Effect of adaptive servo ventilation on central sleep apnea and sleep structure in systolic heart failure patients: polysomnography data from the SERVE-HF major sub study

Renaud Tamisier, Jean Louis Pepin, Martin R. Cowie, Karl Wegscheider, Eik Vettorazzi, Anna Suling, Christiane Angermann, Marie Pia d'Ortho, Erland Erdmann, Anita K. Simonds, Virend K. Somers, Helmut Teschler, Patrick Lévy, Holger Woehrle

Research output: Contribution to journalArticlepeer-review

Abstract

This SERVE-HF (Treatment of Predominant Central Sleep Apnea by Adaptive Servo Ventilation in Patients With Heart Failure) sub study analysis evaluated polysomnography (PSG) data in patients with heart failure with reduced ejection fraction (HFrEF) and predominant central sleep apnea (CSA) randomised to guideline-based medical therapy, with or without adaptive servo ventilation (ASV). Patients underwent full overnight PSG at baseline and at 12 months. All PSG recordings were analysed by a core laboratory. Only data for patients with baseline and 3- or 12-month values were included. The sub study included 312 patients; the number with available PSG data differed for each variable (94–103 in the control group, 77–99 in the ASV group). After 12 months, baseline-adjusted respiratory measures were significantly better in the ASV group versus control. Although some between-group differences in sleep measures were seen at 12 months (e.g., better sleep efficiency in the ASV group), these were unlikely to be clinically significant. The number of periodic leg movements during sleep (PLMS) increased in the ASV group (p = 0.039). At 12 months, the respiratory arousal index was significantly lower in the ASV versus control group (p < 0.001), whilst the PLMS-related arousal index was significantly higher in the ASV group (p = 0.04 versus control). ASV attenuated the respiratory variables characterising sleep apnea in patients with HFrEF and predominant CSA in SERVE-HF. Sleep quality improvements during ASV therapy were small and unlikely to be clinically significant. The increase in PLMS and PLMS-related arousals during ASV warrants further investigation, particularly relating to their potential association with increased cardiovascular risk.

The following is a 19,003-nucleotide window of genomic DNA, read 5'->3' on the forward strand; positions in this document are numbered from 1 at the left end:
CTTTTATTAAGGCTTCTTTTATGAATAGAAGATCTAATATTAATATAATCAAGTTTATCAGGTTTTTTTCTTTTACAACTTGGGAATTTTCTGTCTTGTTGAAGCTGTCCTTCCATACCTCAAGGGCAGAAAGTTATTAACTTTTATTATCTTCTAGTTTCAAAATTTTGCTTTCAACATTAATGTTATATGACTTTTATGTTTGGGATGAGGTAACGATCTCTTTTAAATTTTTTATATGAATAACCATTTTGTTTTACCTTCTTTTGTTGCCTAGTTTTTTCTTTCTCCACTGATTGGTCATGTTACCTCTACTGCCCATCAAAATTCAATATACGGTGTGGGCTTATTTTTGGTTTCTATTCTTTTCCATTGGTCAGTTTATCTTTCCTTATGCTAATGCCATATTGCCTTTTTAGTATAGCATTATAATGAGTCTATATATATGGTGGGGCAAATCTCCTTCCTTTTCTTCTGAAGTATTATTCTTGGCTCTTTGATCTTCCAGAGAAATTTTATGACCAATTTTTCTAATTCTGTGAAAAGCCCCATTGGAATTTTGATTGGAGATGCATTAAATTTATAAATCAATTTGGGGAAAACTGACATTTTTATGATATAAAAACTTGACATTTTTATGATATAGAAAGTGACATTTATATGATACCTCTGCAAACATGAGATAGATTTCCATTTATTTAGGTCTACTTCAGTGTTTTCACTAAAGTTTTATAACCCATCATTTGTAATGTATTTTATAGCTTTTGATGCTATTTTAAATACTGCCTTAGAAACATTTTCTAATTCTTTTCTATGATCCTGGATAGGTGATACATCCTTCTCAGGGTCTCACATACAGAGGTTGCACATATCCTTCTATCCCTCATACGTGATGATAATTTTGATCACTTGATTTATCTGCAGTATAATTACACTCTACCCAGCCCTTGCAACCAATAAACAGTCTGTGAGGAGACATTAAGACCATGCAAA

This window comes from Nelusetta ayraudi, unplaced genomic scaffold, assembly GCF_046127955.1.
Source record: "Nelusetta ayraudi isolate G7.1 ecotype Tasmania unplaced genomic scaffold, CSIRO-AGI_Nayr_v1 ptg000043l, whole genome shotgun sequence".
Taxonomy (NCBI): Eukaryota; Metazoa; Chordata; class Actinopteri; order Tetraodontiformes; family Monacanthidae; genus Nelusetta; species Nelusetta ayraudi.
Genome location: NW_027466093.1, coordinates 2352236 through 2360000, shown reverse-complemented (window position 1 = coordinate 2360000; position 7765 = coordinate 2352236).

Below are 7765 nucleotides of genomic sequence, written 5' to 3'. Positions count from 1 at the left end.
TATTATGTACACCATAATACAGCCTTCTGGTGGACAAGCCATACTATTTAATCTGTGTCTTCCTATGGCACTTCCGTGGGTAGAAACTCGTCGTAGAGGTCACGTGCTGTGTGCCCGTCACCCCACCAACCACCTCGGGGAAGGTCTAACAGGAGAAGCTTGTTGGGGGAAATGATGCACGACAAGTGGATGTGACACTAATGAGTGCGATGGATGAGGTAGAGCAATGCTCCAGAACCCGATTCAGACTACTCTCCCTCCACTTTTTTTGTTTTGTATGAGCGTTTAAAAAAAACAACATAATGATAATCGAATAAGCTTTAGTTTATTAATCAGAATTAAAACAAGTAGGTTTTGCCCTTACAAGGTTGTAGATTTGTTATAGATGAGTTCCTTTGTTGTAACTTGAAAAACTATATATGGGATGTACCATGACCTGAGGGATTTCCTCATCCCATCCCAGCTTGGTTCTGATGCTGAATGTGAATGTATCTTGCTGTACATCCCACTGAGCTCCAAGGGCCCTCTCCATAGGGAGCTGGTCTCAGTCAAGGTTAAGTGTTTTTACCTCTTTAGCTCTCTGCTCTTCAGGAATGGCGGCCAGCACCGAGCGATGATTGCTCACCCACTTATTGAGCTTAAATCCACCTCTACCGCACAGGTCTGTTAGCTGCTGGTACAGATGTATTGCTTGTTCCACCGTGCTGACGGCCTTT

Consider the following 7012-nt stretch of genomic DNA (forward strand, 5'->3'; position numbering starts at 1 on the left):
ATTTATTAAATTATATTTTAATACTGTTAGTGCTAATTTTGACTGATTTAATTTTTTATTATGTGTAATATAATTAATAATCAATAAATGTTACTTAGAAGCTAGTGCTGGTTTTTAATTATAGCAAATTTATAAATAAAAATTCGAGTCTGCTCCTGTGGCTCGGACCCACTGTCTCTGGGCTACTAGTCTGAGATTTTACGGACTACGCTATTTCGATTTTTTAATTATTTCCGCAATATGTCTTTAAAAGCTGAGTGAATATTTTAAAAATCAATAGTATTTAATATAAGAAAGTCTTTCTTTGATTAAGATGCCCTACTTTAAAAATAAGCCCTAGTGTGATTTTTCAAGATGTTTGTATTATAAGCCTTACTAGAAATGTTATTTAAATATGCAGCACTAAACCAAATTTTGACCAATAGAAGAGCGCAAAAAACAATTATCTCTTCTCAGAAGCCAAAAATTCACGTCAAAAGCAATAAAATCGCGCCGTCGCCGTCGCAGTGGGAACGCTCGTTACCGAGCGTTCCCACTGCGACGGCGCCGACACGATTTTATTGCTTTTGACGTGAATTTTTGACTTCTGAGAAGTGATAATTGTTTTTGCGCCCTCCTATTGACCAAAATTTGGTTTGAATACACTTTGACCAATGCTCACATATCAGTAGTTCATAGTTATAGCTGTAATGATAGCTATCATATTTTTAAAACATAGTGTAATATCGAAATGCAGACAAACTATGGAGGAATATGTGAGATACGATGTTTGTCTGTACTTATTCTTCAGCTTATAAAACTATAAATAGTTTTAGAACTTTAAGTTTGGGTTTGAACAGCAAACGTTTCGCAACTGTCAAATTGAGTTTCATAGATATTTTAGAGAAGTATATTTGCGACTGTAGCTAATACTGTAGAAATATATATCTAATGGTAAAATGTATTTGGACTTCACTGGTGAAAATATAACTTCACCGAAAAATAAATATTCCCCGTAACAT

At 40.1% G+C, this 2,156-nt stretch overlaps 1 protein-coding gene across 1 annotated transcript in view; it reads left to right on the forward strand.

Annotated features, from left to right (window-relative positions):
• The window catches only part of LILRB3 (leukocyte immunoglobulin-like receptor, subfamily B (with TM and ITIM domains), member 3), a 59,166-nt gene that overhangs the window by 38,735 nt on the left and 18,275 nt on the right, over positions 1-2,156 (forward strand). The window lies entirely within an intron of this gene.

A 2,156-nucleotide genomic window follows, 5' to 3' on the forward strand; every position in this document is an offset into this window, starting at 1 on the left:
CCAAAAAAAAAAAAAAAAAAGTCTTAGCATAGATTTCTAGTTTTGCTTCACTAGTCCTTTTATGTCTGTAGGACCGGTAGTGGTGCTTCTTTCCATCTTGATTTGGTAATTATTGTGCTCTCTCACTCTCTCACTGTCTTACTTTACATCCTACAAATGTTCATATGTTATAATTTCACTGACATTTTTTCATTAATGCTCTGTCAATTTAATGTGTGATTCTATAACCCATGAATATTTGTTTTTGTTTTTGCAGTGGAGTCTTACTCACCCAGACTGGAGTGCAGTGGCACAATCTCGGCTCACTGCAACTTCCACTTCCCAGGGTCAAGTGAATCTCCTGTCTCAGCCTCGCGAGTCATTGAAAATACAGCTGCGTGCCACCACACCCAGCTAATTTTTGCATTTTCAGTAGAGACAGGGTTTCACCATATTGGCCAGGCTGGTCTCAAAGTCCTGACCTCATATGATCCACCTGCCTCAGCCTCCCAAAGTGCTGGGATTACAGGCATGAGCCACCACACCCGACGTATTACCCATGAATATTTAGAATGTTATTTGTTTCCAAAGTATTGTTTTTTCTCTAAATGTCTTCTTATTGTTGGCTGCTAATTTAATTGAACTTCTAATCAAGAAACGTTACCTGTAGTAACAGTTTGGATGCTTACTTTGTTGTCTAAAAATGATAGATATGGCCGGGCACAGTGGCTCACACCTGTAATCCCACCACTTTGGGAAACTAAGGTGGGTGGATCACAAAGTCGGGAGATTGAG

Original languageEnglish (US)
JournalJournal of Sleep Research
DOIs
StateAccepted/In press - 2022

Keywords

  • adaptive servo ventilation
  • central sleep apnea
  • periodic leg movements during sleep
  • polysomnography
  • systolic heart failure

ASJC Scopus subject areas

  • Cognitive Neuroscience
  • Behavioral Neuroscience

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